RICKEY STURKEY A/K/A RICHARD STURKEY A/K/A RICKEY LEE STURKEY, APPELLANT
STATE OF MISSISSIPPI, APPELLEE
DATE OF JUDGMENT: 11/05/2013.
COURT FROM WHICH APPEALED: SCOTT COUNTY CIRCUIT COURT, TRIAL JUDGE: HON. VERNON R. COTTEN.
RICKEY STURKEY, APPELLANT, Pro se.
FOR APPELLEE: OFFICE OF THE ATTORNEY GENERAL, BY: STEPHANIE BRELAND WOOD.
BEFORE LEE, C.J., ROBERTS AND CARLTON, JJ. LEE, C.J., IRVING AND GRIFFIS, P.JJ., ISHEE, CARLTON, MAXWELL AND FAIR, JJ., CONCUR. BARNES, J., CONCURS IN PART AND IN THE RESULT WITHOUT SEPARATE WRITTEN OPINION. JAMES, J., CONCURS IN PART WITHOUT SEPARATE WRITTEN OPINION.
[¶1] Rickey Sturkey appeals the Scott County Circuit Court's decision to summarily deny his motion for post-conviction relief (PCR). According to Sturkey, the circuit court erred because it did not conduct an evidentiary hearing on his PCR motion after the Mississippi Supreme Court granted Sturkey leave to proceed with his ineffective-assistance-of-counsel claim. Finding no error, we affirm.
FACTS AND PROCEDURAL HISTORY
[¶2] Following an introduction by a confidential informant, Sturkey sold four " eight balls of crack cocaine" to an agent with the Mississippi Bureau of Narcotics (MBN). The MBN agent was wearing a microphone during the transaction. Additional law enforcement officers were nearby in a surveillance van. Sturkey went to trial during October 2003. The MBN agent identified Sturkey as the man who sold him crack cocaine. One of the law enforcement officers in the surveillance van testified that he was familiar with Sturkey's voice. He identified Sturkey's voice while listening to the transmission from the MBN agent's microphone. The prosecution did not elicit any testimony regarding the precise time that the drug transaction occurred on April 18, 2001.
[¶3] Sturkey testified in his own defense. Relying on an alibi defense, Sturkey claimed that he had taken his car to a shop for repairs, and he and the mechanic had gone fishing afterward. Sturkey's wife testified that there had been no drug transaction at her and Sturkey's mobile home on the date alleged by the prosecution, because no men had visited their home that date. Ultimately, the jury found Sturkey guilty of selling cocaine. The circuit court found that he qualified for enhanced sentencing as a repeat drug offender and a habitual offender as contemplated by Mississippi Code Annotated section 99-19-81 (Supp. 2014), because he had two prior convictions for selling cocaine. Consequently, the circuit court sentenced Sturkey to sixty years in the custody of the Mississippi Department of Corrections. Represented by a different attorney, Sturkey filed a direct appeal. Sturkey v. State, 946 So.2d 790, 791 (¶ 1) (Miss. Ct.App. 2006). Sturkey raised three issues on direct appeal. According to Sturkey, the circuit court erred when it: (1) deprived him of his right to be represented by his attorney of choice; (2) sustained the prosecution's hearsay objection regarding a purported statement by the confidential informant, who did not testify at trial; and (3) overruled his trial attorney's objection during the prosecution's closing argument. Id. Sturkey's appellate attorney did not claim that Sturkey's trial attorney was ineffective. This Court found no merit to Sturkey's claims on direct appeal. Id. at 795 (¶ 17). The Mississippi Supreme Court denied Sturkey's petition for a writ of certiorari, and the mandate issued on February 1, 2007.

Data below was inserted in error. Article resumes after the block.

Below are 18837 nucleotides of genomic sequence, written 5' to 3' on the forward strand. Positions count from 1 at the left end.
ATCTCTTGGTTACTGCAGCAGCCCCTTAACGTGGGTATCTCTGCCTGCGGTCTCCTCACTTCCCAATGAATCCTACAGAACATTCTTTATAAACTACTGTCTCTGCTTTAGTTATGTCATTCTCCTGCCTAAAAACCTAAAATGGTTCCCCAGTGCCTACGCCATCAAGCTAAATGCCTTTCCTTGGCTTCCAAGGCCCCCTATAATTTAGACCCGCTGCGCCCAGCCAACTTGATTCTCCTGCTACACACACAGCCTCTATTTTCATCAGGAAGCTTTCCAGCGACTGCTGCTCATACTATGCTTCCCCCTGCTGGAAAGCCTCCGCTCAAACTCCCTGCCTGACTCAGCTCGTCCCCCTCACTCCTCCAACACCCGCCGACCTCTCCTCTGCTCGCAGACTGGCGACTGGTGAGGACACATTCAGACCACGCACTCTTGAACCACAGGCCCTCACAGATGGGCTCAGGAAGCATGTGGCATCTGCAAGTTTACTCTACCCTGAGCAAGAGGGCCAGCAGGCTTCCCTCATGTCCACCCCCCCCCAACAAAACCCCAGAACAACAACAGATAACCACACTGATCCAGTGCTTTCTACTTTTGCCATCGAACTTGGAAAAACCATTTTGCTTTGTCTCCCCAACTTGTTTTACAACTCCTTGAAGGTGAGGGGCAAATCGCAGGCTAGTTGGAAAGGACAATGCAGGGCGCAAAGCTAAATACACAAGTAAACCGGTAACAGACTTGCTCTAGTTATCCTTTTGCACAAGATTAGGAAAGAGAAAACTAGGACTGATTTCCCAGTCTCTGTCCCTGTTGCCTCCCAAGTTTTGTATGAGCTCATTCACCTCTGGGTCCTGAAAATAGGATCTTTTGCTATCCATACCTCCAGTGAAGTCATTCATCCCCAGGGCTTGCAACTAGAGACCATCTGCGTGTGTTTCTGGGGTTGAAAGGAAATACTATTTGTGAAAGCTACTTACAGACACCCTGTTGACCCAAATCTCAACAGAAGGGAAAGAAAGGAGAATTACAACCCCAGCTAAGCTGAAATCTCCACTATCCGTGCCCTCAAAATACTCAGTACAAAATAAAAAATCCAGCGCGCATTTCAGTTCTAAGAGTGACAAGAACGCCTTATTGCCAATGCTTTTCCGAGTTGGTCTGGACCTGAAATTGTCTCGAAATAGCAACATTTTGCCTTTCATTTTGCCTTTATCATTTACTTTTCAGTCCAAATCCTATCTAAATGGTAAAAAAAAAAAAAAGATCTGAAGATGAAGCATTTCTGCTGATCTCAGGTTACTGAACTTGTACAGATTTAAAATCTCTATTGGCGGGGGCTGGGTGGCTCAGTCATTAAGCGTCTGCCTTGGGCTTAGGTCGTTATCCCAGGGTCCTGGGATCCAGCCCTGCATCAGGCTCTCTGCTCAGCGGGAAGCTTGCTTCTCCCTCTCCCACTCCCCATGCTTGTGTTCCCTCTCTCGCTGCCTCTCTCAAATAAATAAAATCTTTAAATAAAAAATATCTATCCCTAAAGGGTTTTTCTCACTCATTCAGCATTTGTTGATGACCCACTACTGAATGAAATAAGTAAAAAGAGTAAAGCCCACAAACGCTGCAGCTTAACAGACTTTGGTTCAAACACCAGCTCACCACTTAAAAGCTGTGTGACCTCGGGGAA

[¶4] The record reflects that Sturkey unsuccessfully sought the supreme court's leave to file a PCR motion at least three times. He filed his first unsuccessful request during September 2008. A different attorney submitted a proposed PCR motion on Sturkey's behalf and claimed: (1) the circuit court deprived Sturkey of his right to be represented by his attorney of choice;  and (2) Sturkey's sentence was illegal. Nearly simultaneously, Sturkey filed a pro se proposed PCR motion. Sturkey repeated his claims that he was denied his counsel of choice and that his sentence was illegal. Additionally, he claimed the indictment was defective, and there was insufficient evidence that he was guilty of selling cocaine. Sturkey also argued
that his trial attorney was ineffective because she did not object to " the State's failure to produce the confidential informant as a witness." Most significant to the PCR motion that is presently before us, neither of Sturkey's proposed PCR motions included a claim that Sturkey's trial attorney was ineffective because she did not call two potential alibi witnesses. In October ...